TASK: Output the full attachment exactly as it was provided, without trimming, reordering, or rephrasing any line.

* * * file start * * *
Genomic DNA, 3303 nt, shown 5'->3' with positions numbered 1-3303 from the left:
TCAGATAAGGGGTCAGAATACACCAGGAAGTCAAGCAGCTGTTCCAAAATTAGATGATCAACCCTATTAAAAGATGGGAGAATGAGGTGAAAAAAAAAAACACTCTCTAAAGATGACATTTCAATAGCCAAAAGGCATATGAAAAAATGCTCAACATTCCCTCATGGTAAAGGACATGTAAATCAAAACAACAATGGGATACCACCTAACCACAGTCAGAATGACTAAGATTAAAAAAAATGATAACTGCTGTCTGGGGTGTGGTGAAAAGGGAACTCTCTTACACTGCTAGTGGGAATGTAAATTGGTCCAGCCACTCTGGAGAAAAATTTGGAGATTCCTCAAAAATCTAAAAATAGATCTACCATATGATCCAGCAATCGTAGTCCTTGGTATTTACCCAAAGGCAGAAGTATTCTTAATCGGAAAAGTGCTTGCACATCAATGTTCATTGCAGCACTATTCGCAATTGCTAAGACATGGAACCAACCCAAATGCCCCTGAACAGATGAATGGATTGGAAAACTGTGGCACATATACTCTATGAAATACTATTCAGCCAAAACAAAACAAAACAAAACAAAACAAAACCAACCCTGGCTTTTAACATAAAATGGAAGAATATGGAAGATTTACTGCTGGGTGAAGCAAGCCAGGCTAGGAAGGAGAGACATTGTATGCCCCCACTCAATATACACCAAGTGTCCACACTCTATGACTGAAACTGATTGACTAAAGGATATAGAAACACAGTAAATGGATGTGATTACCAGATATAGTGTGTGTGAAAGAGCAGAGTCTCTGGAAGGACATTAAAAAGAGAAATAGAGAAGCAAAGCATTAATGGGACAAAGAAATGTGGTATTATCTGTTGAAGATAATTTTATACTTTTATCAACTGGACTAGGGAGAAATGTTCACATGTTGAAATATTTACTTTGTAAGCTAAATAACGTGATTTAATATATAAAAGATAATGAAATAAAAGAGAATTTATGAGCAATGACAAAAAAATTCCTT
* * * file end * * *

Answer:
Genomic DNA, 3303 nt, shown 5'->3' with positions numbered 1-3303 from the left:
TCAGATAAGGGGTCAGAATACACCAGGAAGTCAAGCAGCTGTTCCAAAATTAGATGATCAACCCTATTAAAAGATGGGAGAATGAGGTGAAAAAAAAAAACACTCTCTAAAGATGACATTTCAATAGCCAAAAGGCATATGAAAAAATGCTCAACATTCCCTCATGGTAAAGGACATGTAAATCAAAACAACAATGGGATACCACCTAACCACAGTCAGAATGACTAAGATTAAAAAAAATGATAACTGCTGTCTGGGGTGTGGTGAAAAGGGAACTCTCTTACACTGCTAGTGGGAATGTAAATTGGTCCAGCCACTCTGGAGAAAAATTTGGAGATTCCTCAAAAATCTAAAAATAGATCTACCATATGATCCAGCAATCGTAGTCCTTGGTATTTACCCAAAGGCAGAAGTATTCTTAATCGGAAAAGTGCTTGCACATCAATGTTCATTGCAGCACTATTCGCAATTGCTAAGACATGGAACCAACCCAAATGCCCCTGAACAGATGAATGGATTGGAAAACTGTGGCACATATACTCTATGAAATACTATTCAGCCAAAACAAAACAAAACAAAACAAAACAAAACCAACCCTGGCTTTTAACATAAAATGGAAGAATATGGAAGATTTACTGCTGGGTGAAGCAAGCCAGGCTAGGAAGGAGAGACATTGTATGCCCCCACTCAATATACACCAAGTGTCCACACTCTATGACTGAAACTGATTGACTAAAGGATATAGAAACACAGTAAATGGATGTGATTACCAGATATAGTGTGTGTGAAAGAGCAGAGTCTCTGGAAGGACATTAAAAAGAGAAATAGAGAAGCAAAGCATTAATGGGACAAAGAAATGTGGTATTATCTGTTGAAGATAATTTTATACTTTTATCAACTGGACTAGGGAGAAATGTTCACATGTTGAAATATTTACTTTGTAAGCTAAATAACGTGATTTAATATATAAAAGATAATGAAATAAAAGAGAATTTATGAGCAATGACAAAAAAATTCCTT